2007 City of Berkeley Annual Report 

 Playing and Growing in Berkeley

BoyJumpingthruhoops 

A Happy, Long Life for All

At first glance, Berkeley seems like a pretty healthy community. The farmers’ markets are hopping, people are running and playing in one of our 55 parks and recreation centers, and there aren’t as many smokers in doorways as there used to be.

And in fact, most of us are healthier, at least in some part due to great City programs. We have a very low teen birth rate, all mothers now have access to prenatal care, and youth tobacco use here is lower than in California overall.

Although Berkeley residents are faring better in general, not all Berkeley residents are getting healthier at the same rate, and health is closely tied to poverty.

Berkeley’s health inequities mirror those across the country, but we feel strongly that these inequities are not reflective of our community’s values. Although it takes years to impact people’s health, it can be done. We’re focusing on a healthy start for every child, youth development, chronic illness prevention and public health preparedness for all our residents. To learn more, call 981-5300 or visit www.cityofberkeley.info/publichealth/reports/reports.html.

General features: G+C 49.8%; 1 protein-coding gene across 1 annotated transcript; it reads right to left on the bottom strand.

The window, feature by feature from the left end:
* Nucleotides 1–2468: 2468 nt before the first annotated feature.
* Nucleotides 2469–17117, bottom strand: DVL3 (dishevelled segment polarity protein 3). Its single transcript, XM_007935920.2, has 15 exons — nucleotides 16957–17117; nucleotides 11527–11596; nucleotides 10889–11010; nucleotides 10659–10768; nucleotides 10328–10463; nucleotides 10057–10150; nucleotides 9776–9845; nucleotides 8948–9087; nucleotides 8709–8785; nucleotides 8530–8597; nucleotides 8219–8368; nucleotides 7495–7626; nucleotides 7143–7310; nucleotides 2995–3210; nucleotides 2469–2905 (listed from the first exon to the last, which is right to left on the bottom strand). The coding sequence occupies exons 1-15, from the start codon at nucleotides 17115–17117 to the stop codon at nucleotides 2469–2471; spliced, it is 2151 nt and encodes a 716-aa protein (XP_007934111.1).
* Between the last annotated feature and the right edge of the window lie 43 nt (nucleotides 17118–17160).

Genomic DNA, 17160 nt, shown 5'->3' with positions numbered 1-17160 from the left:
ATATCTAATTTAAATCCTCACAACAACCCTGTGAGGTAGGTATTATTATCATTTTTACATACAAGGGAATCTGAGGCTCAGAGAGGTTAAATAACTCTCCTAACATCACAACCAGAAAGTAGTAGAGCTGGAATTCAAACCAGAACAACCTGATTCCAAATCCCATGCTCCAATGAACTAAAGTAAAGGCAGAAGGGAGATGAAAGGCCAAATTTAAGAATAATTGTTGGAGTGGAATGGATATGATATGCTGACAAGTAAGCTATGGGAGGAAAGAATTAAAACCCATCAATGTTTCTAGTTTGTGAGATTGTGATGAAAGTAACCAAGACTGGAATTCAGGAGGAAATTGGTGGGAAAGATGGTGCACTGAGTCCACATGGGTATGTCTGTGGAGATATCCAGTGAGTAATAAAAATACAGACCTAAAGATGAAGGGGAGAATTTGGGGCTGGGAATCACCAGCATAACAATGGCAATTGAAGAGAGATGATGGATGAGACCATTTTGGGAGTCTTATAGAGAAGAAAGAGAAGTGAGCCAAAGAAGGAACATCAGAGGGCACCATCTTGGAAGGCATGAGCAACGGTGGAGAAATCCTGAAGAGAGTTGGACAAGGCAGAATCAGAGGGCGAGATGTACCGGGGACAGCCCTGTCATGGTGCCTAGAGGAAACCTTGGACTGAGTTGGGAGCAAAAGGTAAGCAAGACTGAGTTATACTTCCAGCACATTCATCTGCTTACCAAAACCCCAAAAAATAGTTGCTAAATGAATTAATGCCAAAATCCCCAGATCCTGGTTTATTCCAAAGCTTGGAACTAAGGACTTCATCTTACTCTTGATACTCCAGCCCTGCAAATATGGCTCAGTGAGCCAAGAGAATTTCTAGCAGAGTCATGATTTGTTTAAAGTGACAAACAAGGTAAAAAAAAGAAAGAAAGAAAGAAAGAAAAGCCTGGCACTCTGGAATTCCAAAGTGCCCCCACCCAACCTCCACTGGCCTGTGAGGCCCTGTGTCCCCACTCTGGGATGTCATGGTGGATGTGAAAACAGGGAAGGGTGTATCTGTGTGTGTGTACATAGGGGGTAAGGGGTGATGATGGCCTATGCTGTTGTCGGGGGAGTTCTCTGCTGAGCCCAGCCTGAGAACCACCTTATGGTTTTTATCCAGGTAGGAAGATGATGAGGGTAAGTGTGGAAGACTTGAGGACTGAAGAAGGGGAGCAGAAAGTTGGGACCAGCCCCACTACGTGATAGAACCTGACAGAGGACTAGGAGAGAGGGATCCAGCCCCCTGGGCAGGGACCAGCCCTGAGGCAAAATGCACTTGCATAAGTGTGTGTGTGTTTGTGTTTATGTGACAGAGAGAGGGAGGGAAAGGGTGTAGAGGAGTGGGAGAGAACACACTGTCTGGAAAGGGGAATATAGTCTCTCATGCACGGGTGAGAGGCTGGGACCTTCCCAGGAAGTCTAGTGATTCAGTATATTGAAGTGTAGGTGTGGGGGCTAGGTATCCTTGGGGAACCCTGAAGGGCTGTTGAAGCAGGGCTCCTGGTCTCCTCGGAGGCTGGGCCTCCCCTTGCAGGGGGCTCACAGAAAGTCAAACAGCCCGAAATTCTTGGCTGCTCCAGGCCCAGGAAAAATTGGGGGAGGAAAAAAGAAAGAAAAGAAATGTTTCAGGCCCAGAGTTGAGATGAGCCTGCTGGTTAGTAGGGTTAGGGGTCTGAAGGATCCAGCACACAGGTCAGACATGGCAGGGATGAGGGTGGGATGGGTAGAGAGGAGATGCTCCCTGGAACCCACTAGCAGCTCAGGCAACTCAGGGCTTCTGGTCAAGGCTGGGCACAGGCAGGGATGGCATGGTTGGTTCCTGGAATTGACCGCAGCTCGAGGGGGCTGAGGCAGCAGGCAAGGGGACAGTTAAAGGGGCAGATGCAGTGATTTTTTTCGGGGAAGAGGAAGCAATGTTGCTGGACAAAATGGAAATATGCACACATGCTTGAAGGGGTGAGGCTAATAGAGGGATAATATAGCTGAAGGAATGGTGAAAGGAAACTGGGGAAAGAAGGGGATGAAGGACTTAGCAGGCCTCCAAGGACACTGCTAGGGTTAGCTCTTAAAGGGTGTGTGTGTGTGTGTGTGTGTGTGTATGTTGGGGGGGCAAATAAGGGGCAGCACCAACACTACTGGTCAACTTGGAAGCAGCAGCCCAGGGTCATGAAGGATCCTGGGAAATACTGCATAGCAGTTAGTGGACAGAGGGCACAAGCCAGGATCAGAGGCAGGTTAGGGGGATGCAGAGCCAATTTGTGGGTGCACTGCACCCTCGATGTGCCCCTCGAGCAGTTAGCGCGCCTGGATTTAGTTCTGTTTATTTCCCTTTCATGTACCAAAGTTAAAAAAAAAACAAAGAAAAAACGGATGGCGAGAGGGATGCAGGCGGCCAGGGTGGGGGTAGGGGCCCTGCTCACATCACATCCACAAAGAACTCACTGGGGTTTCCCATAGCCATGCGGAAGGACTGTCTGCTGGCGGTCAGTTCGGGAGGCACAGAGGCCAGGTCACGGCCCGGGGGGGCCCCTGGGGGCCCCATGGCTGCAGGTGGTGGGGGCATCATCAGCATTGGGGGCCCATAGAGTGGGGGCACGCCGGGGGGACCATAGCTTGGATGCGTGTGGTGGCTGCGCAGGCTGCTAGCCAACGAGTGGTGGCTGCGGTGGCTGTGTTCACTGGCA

Press release for the Health Status Report

Gilman Street Fields: Play Ball! 

Berkeley has had a long-term desire for safe places for young people to get fit, learn to play together, and develop athletic skills. As part of meeting that need the Gilman Street Fields will open this fall.

This year, Berkeley and four neighboring cities banded together with State Parks and East Bay Regional Parks to build five new sports fields he west of I-80. The great location means that sports leagues of all ages and from all over the area can use the fields. There will be two synthetic fields ready in fall and three natural grass fields ready in March.

This project is the result of five years of work to find more play space for dozens of East Bay leagues.

To learn more about the Gilman Street Fields or to schedule a game, call at 981-5150.

List of City of Berkeley Parks
Parks Recreation & Waterfront

playin6
photo courtesy Mark Coplan, BUSD

Most Accessible City

On March 27, the Berkeley community celebrated an incredible accomplishment: The National Organization on Disability recognized Berkeley as the most accessible city in the U.S. The City received a $25,000 check from UPS to help us continue our accessibility efforts.

Berkeley is the home of the disability rights movement and has been on the forefront of accessibility since the 1960s. Berkeley also has the nation’s first fully accessible affordable housing development (University Avenue Apartments); free and reduced price-accessible taxi services to people with disabilities; and a comprehensive preparedness plan for people with disabilities.

The Disability Compliance Program can be reached at 981-6342.

History of the Disability and Rights and Independent Living Movement (University of California Berkeley)